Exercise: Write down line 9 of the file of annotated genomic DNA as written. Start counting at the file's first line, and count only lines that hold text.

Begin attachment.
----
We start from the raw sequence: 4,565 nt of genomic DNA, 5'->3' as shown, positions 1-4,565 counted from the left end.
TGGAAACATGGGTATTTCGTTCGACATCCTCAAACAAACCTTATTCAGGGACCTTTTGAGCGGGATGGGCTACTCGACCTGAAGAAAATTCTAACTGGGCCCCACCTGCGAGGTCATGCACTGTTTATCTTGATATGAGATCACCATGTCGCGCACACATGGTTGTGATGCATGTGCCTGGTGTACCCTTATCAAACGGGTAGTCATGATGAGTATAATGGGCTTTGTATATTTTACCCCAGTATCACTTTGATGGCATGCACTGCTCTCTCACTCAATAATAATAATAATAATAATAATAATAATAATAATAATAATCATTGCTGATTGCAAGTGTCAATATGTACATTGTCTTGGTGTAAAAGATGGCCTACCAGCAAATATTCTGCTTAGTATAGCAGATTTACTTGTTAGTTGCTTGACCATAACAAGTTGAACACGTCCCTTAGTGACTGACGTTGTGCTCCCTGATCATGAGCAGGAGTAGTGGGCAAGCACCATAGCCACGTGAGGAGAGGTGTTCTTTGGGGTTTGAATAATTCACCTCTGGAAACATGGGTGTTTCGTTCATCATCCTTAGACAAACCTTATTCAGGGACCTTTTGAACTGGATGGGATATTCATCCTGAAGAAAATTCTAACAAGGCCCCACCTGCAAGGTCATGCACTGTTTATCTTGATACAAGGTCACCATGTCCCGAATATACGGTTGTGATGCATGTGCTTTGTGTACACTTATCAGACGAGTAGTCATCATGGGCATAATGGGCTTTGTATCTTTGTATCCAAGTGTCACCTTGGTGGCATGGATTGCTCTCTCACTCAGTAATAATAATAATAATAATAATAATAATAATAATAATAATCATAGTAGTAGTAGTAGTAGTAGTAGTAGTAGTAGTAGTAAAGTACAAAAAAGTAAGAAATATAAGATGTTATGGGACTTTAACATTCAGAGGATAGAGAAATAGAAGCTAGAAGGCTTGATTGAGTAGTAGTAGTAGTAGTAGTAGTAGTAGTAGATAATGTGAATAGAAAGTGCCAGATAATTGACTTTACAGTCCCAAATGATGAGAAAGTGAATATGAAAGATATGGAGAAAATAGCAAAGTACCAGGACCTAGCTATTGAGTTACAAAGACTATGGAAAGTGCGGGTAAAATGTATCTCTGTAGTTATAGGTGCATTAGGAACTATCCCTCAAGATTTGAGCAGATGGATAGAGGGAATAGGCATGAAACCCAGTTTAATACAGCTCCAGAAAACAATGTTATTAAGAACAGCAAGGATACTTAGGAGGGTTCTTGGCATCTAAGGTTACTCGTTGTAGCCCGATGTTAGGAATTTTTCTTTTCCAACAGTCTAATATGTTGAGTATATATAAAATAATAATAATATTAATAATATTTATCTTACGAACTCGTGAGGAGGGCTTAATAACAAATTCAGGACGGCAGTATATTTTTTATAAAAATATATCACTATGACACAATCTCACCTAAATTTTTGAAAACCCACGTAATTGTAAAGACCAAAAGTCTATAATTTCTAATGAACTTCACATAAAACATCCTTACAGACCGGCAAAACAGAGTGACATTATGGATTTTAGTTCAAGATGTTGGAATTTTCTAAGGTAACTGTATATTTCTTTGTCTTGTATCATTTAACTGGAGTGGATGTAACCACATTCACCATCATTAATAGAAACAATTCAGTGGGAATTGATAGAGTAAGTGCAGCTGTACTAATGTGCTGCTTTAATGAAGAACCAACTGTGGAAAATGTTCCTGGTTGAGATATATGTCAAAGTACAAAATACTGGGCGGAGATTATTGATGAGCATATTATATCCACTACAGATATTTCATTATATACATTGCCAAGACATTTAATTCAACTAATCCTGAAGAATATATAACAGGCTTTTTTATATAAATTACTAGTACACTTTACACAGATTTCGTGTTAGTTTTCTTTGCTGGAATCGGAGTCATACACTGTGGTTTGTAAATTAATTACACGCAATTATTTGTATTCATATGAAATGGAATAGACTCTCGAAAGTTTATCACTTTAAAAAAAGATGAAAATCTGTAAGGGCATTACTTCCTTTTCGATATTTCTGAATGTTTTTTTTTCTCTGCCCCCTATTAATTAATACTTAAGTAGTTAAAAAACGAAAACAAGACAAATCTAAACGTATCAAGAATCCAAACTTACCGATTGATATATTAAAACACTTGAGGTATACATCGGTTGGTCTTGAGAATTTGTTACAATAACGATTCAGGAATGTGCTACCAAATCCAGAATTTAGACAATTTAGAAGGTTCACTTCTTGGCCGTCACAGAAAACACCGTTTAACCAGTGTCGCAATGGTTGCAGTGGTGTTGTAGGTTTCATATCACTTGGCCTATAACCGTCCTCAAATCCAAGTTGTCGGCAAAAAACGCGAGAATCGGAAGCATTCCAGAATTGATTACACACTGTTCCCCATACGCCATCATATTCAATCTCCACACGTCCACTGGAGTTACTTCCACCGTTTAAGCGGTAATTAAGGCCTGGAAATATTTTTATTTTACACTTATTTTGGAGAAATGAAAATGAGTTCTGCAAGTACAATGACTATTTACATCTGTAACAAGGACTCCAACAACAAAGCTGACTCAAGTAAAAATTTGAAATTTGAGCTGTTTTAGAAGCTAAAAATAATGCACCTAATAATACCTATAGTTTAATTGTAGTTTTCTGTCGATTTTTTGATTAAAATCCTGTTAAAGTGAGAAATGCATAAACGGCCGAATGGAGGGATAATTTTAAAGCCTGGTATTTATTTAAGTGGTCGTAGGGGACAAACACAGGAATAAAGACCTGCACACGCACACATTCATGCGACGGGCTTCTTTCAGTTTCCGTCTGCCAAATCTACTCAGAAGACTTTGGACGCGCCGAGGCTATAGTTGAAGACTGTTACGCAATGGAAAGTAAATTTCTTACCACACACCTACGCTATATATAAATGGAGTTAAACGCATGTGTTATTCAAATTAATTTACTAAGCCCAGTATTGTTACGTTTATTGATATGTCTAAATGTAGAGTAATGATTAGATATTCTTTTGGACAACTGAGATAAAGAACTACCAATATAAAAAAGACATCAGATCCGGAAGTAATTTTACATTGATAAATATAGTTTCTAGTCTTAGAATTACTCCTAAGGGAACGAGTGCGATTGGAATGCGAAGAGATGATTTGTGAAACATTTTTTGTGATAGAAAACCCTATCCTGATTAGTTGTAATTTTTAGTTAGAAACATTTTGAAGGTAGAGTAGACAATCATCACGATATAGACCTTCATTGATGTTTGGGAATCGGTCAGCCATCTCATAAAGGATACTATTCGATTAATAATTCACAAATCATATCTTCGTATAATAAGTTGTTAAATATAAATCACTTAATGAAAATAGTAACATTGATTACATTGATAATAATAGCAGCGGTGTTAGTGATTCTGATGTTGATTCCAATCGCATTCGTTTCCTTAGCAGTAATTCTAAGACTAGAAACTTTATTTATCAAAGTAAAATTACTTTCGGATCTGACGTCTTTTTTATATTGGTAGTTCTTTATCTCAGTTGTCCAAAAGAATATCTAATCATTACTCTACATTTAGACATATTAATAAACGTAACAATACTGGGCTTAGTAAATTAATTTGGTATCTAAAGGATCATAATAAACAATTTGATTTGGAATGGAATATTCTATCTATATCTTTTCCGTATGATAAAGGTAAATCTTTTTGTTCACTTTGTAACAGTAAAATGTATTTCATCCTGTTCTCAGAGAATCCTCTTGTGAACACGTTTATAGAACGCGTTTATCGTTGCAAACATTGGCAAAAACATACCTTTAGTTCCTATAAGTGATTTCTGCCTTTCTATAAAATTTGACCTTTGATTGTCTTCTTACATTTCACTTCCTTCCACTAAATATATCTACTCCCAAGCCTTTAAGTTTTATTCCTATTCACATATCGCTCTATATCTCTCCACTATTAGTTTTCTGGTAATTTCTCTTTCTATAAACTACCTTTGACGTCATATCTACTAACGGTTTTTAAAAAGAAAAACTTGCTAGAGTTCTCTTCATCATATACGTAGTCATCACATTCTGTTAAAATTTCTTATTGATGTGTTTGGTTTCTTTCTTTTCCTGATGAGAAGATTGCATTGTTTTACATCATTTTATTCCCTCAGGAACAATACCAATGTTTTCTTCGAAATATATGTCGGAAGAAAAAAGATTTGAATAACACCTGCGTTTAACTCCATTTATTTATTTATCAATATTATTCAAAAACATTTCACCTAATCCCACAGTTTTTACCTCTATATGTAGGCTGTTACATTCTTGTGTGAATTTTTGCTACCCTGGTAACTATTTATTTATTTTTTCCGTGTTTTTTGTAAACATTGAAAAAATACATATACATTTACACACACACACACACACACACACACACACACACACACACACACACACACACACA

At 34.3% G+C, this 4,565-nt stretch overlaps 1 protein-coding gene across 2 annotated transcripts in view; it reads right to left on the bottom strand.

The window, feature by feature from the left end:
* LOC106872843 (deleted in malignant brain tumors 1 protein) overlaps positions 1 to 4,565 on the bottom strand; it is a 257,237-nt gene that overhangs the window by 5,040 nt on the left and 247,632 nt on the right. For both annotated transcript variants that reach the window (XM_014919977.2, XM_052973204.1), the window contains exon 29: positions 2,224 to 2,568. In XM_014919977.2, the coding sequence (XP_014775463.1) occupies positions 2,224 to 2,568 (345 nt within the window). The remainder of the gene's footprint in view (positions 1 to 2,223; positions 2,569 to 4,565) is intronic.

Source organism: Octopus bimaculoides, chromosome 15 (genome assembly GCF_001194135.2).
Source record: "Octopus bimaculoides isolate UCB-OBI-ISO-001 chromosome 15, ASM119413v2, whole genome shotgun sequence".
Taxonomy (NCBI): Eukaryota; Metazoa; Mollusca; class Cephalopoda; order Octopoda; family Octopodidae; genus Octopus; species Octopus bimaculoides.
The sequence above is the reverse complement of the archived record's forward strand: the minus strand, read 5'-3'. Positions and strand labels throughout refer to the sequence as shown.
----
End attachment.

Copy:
The sequence above is the reverse complement of the archived record's forward strand: the minus strand, read 5'-3'. Positions and strand labels throughout refer to the sequence as shown.